Science of Learning

The Science of Learning Physics: Active Learning part 1 – The Power of a Story

This post is part of a series on the Science of Learning Physics

Story-telling as a primary means for learning and passing on information is ancient. In his book Why Don’t Student’s Like School, Daniel Willingham suggests that lesson plans are carefully constructed to tell a story.

This may seem obvious, lessons have a beginning middle and end, and perhaps some sort of conflict that students wrestle with, however in order to truly engage in effective story-telling we must be even more intentional. Willingham suggests the structure of the four C’s: Causality (the connection between information), Conflict (what challenges the student’s thinking), Complications (additional conflicts that arise en route to the goal) and Character (the players in the story and their interactions). The benefits of using storytelling is that they are digestible, since they follow a common framework, interesting and easily remembered. When we frame our lessons as creating and telling a story, we offer the opportunity for our content to be better embedded into our students’ minds.

When implementing story-telling as a lesson plan structure, Willingham advises several considerations:

  • Consider what part of the lesson students are most likely to think about
  • Think carefully about your attention-grabber so that it not only inspires, but engages your students with the intended learning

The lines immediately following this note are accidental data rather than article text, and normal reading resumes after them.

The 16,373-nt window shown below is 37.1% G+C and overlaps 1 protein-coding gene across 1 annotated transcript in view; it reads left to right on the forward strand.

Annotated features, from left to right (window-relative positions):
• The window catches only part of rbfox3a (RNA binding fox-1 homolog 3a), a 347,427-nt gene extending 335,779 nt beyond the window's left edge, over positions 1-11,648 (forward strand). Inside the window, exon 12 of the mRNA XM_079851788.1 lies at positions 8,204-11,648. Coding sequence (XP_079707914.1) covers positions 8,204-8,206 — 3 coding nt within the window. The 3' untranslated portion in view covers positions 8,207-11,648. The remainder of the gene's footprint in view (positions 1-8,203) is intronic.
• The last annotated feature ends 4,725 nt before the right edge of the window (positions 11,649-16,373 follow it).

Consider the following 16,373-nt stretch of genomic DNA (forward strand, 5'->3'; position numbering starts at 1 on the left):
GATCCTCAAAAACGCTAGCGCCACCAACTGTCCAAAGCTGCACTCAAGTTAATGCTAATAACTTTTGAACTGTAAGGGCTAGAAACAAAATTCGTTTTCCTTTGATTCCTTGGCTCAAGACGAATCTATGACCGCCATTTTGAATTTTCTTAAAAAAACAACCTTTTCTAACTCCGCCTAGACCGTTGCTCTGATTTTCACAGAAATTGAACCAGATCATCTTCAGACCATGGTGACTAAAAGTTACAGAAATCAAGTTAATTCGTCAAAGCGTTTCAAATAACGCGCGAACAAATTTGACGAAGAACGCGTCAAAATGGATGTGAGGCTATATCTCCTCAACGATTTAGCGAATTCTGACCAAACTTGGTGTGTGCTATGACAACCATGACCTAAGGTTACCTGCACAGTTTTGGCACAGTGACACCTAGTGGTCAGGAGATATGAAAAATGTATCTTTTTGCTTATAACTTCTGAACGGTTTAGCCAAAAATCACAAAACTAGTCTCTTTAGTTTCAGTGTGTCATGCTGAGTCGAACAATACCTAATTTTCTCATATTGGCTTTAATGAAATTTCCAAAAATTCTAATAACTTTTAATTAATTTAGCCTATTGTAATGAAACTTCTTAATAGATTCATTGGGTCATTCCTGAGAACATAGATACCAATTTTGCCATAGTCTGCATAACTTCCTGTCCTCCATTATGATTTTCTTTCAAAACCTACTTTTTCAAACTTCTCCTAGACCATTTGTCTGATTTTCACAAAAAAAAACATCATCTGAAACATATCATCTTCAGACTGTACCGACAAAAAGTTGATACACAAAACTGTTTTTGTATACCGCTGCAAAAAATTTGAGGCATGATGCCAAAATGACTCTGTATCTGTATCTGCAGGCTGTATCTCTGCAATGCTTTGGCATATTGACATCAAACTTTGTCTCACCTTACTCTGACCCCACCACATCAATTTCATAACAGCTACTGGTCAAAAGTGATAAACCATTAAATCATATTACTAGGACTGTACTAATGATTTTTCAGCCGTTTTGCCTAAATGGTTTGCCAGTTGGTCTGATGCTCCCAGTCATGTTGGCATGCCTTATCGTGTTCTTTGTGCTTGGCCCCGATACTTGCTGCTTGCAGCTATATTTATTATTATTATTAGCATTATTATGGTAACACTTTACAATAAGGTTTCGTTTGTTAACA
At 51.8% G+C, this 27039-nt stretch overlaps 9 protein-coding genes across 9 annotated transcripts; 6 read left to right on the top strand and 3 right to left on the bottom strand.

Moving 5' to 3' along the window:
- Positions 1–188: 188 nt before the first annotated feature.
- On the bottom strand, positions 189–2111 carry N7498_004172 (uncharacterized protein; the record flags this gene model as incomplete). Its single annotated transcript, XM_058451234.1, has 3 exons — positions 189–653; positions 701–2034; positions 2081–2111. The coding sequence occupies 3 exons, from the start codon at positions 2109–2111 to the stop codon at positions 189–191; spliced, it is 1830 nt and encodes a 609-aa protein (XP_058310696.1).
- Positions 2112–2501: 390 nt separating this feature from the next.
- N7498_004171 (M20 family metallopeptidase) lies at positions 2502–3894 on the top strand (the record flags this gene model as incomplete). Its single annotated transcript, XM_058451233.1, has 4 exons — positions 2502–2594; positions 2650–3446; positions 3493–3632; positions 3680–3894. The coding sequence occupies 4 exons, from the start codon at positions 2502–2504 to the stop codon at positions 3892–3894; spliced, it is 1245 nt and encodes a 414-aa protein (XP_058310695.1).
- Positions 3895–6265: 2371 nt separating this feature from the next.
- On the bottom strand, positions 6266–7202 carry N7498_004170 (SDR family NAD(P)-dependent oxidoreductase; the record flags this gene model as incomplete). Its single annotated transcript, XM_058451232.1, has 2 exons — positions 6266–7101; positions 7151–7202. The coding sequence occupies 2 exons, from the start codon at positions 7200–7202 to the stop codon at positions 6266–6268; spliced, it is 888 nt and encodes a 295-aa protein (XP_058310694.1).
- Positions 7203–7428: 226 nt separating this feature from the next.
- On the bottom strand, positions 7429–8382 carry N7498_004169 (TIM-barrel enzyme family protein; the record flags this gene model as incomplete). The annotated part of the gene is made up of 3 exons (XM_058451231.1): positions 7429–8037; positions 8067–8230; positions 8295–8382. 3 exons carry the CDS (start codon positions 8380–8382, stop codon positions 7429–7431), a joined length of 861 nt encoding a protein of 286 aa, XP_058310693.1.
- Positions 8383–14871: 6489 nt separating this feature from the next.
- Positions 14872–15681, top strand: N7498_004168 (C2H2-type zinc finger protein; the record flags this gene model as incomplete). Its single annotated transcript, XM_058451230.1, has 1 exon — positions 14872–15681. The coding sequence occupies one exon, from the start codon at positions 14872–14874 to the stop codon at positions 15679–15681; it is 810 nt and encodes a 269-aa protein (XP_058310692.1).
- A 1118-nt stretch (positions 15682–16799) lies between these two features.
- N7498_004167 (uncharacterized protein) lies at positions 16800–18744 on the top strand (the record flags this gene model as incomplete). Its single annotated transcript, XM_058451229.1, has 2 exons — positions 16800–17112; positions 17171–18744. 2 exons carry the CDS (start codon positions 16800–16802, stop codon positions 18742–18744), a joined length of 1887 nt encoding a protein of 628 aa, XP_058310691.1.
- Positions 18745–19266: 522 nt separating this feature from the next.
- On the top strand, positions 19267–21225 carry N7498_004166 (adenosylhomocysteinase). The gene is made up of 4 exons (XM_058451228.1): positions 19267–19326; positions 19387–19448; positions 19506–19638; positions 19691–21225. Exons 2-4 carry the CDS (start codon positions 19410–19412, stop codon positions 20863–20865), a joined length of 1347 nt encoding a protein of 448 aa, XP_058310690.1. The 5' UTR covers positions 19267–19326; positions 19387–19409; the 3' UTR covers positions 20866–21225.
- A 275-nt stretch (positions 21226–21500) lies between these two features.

• Use discovery learning with care
  • Design the lesson so students must engage with developing meaning
  • Organize the lesson around conflict.

Eugenia Etkina’s Investigative Science Learning Environment (ISLE) cycle of active learning (similar in some ways to the American Modeling Association curriculum) is one of the most powerful tools to turn physics units and lessons into stories. While that this is also a fundamental feature of the NGSS story-line model, as well as Problem-based Learning cycles. In this post I am explicitly using Etkina’s cycles due to their research-proved efficacy in the classroom.

Each of Etkina’s cycles begins with the “attention-grabber” which she calls the “need to know” Take for example, this Pepsi ad:

It’s fascinating to discuss that not only is this possible, but that it’s not even particularly incredulous: his speed at the top isn’t insanely fast. This video as an attention grabber is also particularly valuable because the entire premise of “can it be done” lies in the understanding of physics. Students can picture themselves trying to run the loop and can consider what that would feel like and what challenges might be presented. In contrast, doing a bunch of demos to “wow” students, such as whipping a penny around on a hanger, might be cool but are much more challenging for students to engage in the how and the way.

Etkina’s cycles rely on a fundamental and critical shift in how we approach the teaching and learning of physics. Specifically, that everything we do is framed in a similar context to how scientists work; everything is an experiment. (She recently published some research that highlights the cycles and I strongly suggest it for further reading). This relates to Willingham’s second point of designing discovery (we know it as inquiry) learning with care. As wonderful as inquiry is, it can be all too easy for students to head down inefficient paths if left entirely to their own devices. By framing the learning as a series of experiments with specific end-goals in mind, the teacher acts as facilitator to guide student learning down the path of interest without stifling their own creative thought.